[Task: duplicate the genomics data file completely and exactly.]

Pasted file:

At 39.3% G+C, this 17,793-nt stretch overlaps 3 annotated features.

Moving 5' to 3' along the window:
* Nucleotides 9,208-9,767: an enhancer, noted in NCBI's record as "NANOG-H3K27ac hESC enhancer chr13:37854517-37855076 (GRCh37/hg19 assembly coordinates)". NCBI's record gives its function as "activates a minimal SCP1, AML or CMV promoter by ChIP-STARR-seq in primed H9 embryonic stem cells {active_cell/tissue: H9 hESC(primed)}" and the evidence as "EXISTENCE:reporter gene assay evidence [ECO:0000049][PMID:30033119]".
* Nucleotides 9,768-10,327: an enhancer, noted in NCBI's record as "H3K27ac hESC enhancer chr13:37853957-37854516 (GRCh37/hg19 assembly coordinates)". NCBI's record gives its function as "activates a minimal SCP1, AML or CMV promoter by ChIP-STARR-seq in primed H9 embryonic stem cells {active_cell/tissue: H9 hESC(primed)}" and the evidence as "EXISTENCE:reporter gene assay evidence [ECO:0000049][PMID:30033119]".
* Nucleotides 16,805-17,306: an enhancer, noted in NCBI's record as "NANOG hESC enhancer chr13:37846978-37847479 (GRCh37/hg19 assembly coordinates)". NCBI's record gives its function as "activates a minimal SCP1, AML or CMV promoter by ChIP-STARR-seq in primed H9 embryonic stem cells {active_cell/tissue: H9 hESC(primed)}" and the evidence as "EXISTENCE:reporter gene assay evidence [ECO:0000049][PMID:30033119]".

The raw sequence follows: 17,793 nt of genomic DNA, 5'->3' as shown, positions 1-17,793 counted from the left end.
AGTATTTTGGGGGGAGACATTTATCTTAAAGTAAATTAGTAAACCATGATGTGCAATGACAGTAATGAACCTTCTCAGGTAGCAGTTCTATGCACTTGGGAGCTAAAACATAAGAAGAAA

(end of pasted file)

At 39.3% G+C, this 17,793-nt stretch overlaps 3 annotated features.

Moving 5' to 3' along the window:
* Nucleotides 9,208-9,767: an enhancer, noted in NCBI's record as "NANOG-H3K27ac hESC enhancer chr13:37854517-37855076 (GRCh37/hg19 assembly coordinates)". NCBI's record gives its function as "activates a minimal SCP1, AML or CMV promoter by ChIP-STARR-seq in primed H9 embryonic stem cells {active_cell/tissue: H9 hESC(primed)}" and the evidence as "EXISTENCE:reporter gene assay evidence [ECO:0000049][PMID:30033119]".
* Nucleotides 9,768-10,327: an enhancer, noted in NCBI's record as "H3K27ac hESC enhancer chr13:37853957-37854516 (GRCh37/hg19 assembly coordinates)". NCBI's record gives its function as "activates a minimal SCP1, AML or CMV promoter by ChIP-STARR-seq in primed H9 embryonic stem cells {active_cell/tissue: H9 hESC(primed)}" and the evidence as "EXISTENCE:reporter gene assay evidence [ECO:0000049][PMID:30033119]".
* Nucleotides 16,805-17,306: an enhancer, noted in NCBI's record as "NANOG hESC enhancer chr13:37846978-37847479 (GRCh37/hg19 assembly coordinates)". NCBI's record gives its function as "activates a minimal SCP1, AML or CMV promoter by ChIP-STARR-seq in primed H9 embryonic stem cells {active_cell/tissue: H9 hESC(primed)}" and the evidence as "EXISTENCE:reporter gene assay evidence [ECO:0000049][PMID:30033119]".

The raw sequence follows: 17,793 nt of genomic DNA, 5'->3' as shown, positions 1-17,793 counted from the left end.
AGTATTTTGGGGGGAGACATTTATCTTAAAGTAAATTAGTAAACCATGATGTGCAATGACAGTAATGAACCTTCTCAGGTAGCAGTTCTATGCACTTGGGAGCTAAAACATAAGAAGAAA